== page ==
The intelligent move if you're looking for a good job and good prospects for the future -- not to mention good bookstores and restaurants -- is to head for college-grad magnets such as Seattle or Atlanta and avoid cities like Cleveland or Bakersfield, Calif.
At least that's one message the Wiz gleaned from economist Jesse M. Shapiro's new study of employment growth and quality of life in cities with high and low concentrations of college graduates. Shapiro, a University of Chicago research fellow, found that a 10 percent increase in the percentage of college grads living in a metropolitan area produced nearly a 1 percent increase in subsequent job growth. Wages -- and housing prices -- also rose with the percentage of college graduates.
Other researchers have found much the same thing, and attributed it to the fact that better-educated people work smarter, which boosts productivity and generates new jobs.
But that's not the whole story, Shapiro reported in a working paper published recently by the National Bureau of Economic Research. Only about 60 percent of the employment boost from college grads was due to enhanced productivity growth while "roughly one-third of the effect seems to come from more rapid improvement in the quality of life," he found.
Apparently, better-educated people want all kinds of amenities, and that demand creates jobs in trendy boutiques, overpriced coffee shops, tweedy bookstores and chic art galleries. Shapiro found that cities with a high percentage of college graduates had proportionally more restaurants than towns with lower percentages, even after he controlled for income differences.
Guess high school grads, even the richer ones, prefer home cooking.
Spring Forward, Fall Down
Feeling a little blue, forgetful or stupid? Pleasant weather and spending time outdoors are virtually guaranteed to brighten your mood as well as improve your memory and other cognitive functions -- but only in the spring.
A research team led by Matthew C. Keller, a fellow at the Virginia Institute for Psychiatric and Behavioral Genetics, reports in the latest issue of Psychological Science that warmer temperatures or higher barometric pressures are "related to better mood, better memory and 'broadened' cognitive style" as spring arrives and time spent outside increases.
But sunny days didn't produce sunnier moods in other seasons, the researchers claim. "The same relationships between mood and weather were not observed during other times of year, and indeed hotter weather was associated with lower mood in the summer," they wrote.
Why would hotter weather be a mood booster in May but not in August? And why don't fall's cooler temperatures send spirits soaring again? The researchers aren't exactly sure, but it appears that winter cold is more of a downer than summer heat. "Pleasant weather improves mood and broadens cognition in the spring because people have been deprived of such weather during the winter" -- sort of a pleasant counterpoint to seasonal affective disorder (SAD) that puts so many people down in the dumps during January and February, Keller and his colleagues speculated.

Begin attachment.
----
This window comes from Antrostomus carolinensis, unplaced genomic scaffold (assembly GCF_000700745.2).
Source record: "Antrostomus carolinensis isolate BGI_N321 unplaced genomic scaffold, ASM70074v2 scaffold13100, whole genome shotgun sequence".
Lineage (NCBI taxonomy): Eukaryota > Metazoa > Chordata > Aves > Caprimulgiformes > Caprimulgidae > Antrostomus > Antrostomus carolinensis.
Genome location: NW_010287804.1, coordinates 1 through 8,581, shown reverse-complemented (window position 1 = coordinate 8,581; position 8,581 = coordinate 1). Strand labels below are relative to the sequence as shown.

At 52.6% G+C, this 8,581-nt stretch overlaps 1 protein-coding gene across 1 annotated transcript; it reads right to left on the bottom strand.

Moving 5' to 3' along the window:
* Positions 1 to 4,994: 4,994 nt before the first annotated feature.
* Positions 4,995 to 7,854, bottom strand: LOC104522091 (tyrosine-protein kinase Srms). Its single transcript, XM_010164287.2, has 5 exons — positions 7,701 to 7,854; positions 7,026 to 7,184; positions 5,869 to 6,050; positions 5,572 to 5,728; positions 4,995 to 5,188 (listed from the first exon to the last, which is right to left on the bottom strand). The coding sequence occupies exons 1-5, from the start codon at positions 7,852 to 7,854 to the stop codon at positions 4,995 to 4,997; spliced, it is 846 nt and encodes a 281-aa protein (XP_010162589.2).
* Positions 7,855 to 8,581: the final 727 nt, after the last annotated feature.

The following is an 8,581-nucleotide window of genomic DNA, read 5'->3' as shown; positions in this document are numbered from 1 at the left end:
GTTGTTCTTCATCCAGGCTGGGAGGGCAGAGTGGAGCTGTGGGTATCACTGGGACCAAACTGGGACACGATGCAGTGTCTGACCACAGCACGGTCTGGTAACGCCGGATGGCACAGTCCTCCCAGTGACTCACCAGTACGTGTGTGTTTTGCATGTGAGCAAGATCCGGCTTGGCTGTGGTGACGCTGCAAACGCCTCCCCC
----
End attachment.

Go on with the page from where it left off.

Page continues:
The Blessings of Democracy (Cont.)
Government corruption doesn't sour economic growth in a democracy, and that's one more reason to promote democratic rule in totalitarian countries burdened by widespread bribery, fraud and other forms of public malfeasance.
"The ability in a democracy for the electorate to remove its leaders from office seems to mitigate the stunting effect that corruption has on economic growth," claimed A. Cooper Drury and Jonathan Krieckhaus, assistant professors of political science at the University of Missouri, and Southern Methodist University associate professor of political science Michael Lusztig. "Unlike non-democracies, whose economic performance significantly suffers from corruption, corrupt democracies apparently grow just as fast as democracies with little to no corruption."
Drury and his colleagues examined data from 1982 to 1997 on more than 100 countries listed in the World Bank's World Development Indicators and the International Country Risk Guide's assessment of corruption. Corruption was defined as the abuse of public office for private gain. They also looked at whether each country was a democracy, which they defined as one having an elected chief executive and legislature as well as having more than one political party.
"Given that some nations are rife with corruption, promoting democracy within them may enhance not only their general human rights but also their opportunity for prosperity, they wrote in an article scheduled to appear in the International Political Science Review.
When the Family Went Nuclear
Why, it seems like only yesterday that large extended families lived together and shared their lives from cradle to grave, men ruled their households with an iron fist and everyone got married young to spouses selected by their parents.
Dream on, says Arland D. Thornton, a University of Michigan sociology professor. In Western Europe, those family structures were as dead as the dodo centuries before the last dodo died, Thornton claims in his new book, "Reading History Sideways: The Fallacy and Enduring Impact of the Developmental Paradigm on Family Life" (University of Chicago Press).
Many key characteristics of the "modern" family make their appearance as early as the 1300s -- during the Middle Ages, a time more closely associated with intrigues in Europe's royal courts than with the emergence of the nuclear family. He says this era saw the appearance in northwest Europe of small parent-child families, weakened family ties, independent teenagers and marriages between men and women who had chosen each other.